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Tasks, Lists, and Promises

Tasks, Lists, and Promises


·May 21, 2022


It feels like this kind of dismisses prioritization. But that's only if you're not doing proper prioritization.

In reality prioritization is important, but it is affected by dependencies, effort, and "inspiration."

Dependencies: obviously if a P0 task requires a P2 task to complete, the latter is now a P0.

Effort: if a P2 can be done in an hour, it's probably higher impact than a "P0" that will take a quarter. So really what you need is some cost/benefit framework or RICE framework.

Inspiration: sometimes, someone on the team will just see a path to getting something done. They will be irrationally excited about it. You can't prioritize purely based on inspiration of the moment, but I've found leaving some flexibility in the system for capturing that inspiration can be very powerful.


> Effort: if a P2 can be done in an hour, it's probably higher impact than a "P0" that will take a quarter.

A "P0" that far out sounds to me like something with a tight (calendar vs estimated effort) deadline and some sort of fairly serious contractual or regulatory penalties for missing it.


I have trouble parsing the idea of a P0 that takes a quarter, I guess I'm too stuck in Pn as "incident" rather than planned work.

Indelibly etched in my mind is that P0 is like "patient is not breathing" / "everything else is pointless until we fix this".


Yeah, it's not the terminology I'd expect to see, but I think it's at least somewhat comprehensible even though not really correct.


It's amazing to me how many people struggle with the first issue she describes. If a task is blocked it doesn't matter that it's high priority, there is zero point in doing it because you can't actually do it. If it's blocked by a lower priority task, then elevate that task's priority and do it first (or earlier). This is project management 101, also called common sense.


I don't know these people but my presumption is that Rachel's colleagues are smart cookies. I figure it's less likely that a bunch of smart engineers don't understand dependency resolution and priority propagation, and more that there are (maybe imagined, maybe not) organizational factors that make it a problem to pick up a nominal p2 when there's a p0 on the board, factors that she can ignore due to political capital or just sheer IDGAF-ness.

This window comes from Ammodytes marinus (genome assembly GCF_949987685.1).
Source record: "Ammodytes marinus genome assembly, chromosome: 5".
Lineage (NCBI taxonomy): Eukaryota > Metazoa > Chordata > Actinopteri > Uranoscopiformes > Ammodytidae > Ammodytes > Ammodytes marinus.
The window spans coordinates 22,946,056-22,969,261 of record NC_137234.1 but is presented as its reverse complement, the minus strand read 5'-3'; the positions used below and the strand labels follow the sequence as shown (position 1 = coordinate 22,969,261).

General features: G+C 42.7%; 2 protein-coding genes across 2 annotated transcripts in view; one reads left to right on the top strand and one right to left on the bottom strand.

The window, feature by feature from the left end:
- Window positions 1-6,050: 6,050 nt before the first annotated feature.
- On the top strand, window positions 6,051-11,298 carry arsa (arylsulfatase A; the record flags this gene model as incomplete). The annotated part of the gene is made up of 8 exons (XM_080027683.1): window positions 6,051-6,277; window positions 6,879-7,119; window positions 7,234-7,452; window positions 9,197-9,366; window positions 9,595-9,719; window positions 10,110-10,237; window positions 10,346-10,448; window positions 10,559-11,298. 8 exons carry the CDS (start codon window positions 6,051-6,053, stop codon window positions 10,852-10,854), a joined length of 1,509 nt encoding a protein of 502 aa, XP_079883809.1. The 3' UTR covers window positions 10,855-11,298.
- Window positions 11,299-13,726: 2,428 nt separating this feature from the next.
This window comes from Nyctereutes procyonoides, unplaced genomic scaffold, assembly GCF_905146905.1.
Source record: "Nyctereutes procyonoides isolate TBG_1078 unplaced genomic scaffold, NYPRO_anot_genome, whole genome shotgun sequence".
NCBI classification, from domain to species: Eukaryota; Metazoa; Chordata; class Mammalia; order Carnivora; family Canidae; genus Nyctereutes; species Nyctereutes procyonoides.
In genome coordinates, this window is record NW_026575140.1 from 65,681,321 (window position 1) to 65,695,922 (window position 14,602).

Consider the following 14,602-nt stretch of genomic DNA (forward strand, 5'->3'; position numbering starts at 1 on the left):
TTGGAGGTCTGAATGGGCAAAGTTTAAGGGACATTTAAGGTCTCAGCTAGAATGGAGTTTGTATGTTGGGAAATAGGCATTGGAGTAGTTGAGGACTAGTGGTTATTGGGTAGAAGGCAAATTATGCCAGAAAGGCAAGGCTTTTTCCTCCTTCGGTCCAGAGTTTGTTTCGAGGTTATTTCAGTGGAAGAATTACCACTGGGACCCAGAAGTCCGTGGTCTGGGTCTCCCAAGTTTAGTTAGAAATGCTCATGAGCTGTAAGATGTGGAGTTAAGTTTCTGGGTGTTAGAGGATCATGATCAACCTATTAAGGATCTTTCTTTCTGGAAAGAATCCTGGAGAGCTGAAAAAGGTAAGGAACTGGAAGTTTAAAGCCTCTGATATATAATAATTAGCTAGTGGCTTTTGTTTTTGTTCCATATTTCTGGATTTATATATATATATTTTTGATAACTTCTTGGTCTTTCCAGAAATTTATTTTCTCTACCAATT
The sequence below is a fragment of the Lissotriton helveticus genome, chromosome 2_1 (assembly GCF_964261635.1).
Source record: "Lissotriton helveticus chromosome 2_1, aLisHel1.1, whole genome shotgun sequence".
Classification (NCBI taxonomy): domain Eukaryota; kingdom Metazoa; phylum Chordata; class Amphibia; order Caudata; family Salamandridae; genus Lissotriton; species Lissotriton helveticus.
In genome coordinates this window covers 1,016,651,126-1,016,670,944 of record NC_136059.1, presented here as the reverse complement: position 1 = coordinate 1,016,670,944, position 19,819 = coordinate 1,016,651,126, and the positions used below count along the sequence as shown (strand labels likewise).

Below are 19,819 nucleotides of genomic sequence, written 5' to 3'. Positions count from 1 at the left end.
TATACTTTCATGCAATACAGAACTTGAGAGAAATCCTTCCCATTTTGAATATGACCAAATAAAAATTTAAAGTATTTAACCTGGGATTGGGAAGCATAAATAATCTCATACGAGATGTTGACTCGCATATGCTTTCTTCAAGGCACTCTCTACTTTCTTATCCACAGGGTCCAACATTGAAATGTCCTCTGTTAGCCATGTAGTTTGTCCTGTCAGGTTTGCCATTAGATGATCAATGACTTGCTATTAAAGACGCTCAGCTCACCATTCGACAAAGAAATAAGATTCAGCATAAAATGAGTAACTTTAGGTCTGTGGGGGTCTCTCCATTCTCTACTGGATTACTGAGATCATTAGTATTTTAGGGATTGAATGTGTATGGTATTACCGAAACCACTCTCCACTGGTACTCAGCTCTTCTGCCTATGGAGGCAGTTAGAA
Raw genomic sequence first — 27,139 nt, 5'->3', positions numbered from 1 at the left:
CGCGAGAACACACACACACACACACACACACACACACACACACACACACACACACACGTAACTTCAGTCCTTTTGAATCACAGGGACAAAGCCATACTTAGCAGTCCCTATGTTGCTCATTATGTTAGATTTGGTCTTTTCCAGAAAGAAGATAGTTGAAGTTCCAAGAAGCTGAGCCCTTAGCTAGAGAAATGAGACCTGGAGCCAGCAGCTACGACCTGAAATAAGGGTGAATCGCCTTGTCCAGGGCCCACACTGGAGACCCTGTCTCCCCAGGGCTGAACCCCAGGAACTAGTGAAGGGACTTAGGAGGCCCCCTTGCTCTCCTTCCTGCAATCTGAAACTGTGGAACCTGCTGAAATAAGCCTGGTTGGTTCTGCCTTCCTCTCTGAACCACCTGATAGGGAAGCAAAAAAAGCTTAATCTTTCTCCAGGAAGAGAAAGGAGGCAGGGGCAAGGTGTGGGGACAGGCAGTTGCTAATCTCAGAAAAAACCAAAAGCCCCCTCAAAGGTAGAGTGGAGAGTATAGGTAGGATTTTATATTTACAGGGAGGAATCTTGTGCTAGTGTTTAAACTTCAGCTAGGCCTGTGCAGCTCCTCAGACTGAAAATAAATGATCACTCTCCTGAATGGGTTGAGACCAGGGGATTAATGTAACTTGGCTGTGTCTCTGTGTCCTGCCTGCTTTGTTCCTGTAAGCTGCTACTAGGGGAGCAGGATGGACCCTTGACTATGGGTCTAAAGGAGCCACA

Yep, priority inversion is how RTOSes handle the problem too.


It depends on your issue management system, but most offer some system (labels, tags, flags) which you can use to identify a blocked issue to be passed over without tweaking the priority directly. I'd favour using such a system over priority adjustments in most cases, because presumably when the task gets unblocked it should be seen to sooner than the "While we have time" task you were doing in the meantime.


Yup, got the same though after reading the first paragraph. Priorities should propagate transitively, obviously. Straw-man problem.


Not a straw man, it's a real thing. Some people really do not get that "high priority" doesn't equate with "can be done now". I have had to physically draw out dependencies to demonstrate why X should be put on the same priority as Y if they really want Y done, because X is blocking it (in some fashion).


I know Jira has support for linking tasks semantically (X blocks Y; is blocked by Z) but I wish more task managers had better support for this. A few do, but very few of those will actually show you a task graph.

I actually wrote about this exact thing:

My hope for the perfect task tracker springs eternal.


I really wondered why this is not an explicit thing in most task / issue trackers. There should be some semantic relations between issues which are standardized and come with special feature support.

If we know the dependencies and the priorities, we could also backtrack the graph and assign an "implicit (virtual) priority" to all issues which block issues with higher prio. It would also be nice to mark if something is on a critical path (that has been defined).

The overhead to write down dependencies is imho well worth when you consider how much that information can help you prioritize and save time by not starting something that will end up being blocked later. This is an issue I see repeatedly, also in companies who use Jira.


It's a basic feature in project management tools like MS Project. If a tool doesn't even match what Project can do, that's a pretty bad sign about the utility of it.


you can use /usr/bin/tsort to sort a list of things in a makefile-esque hierarchy


tsort is one of those neat unix tools that's hard to remember it exists when you need it


This sounds very similar to the Mikado Method: ?

Edit: rephrased to be more passive


What Rachel has described here is essentially a topological sort


At my last job, out of frustration, I built a thing that crawls JIRA links and builds a sorted graph to tell me what to work on next.


Which tool do you use to organize yourself? Is there an alternative to jira (gets quite expensive at some point)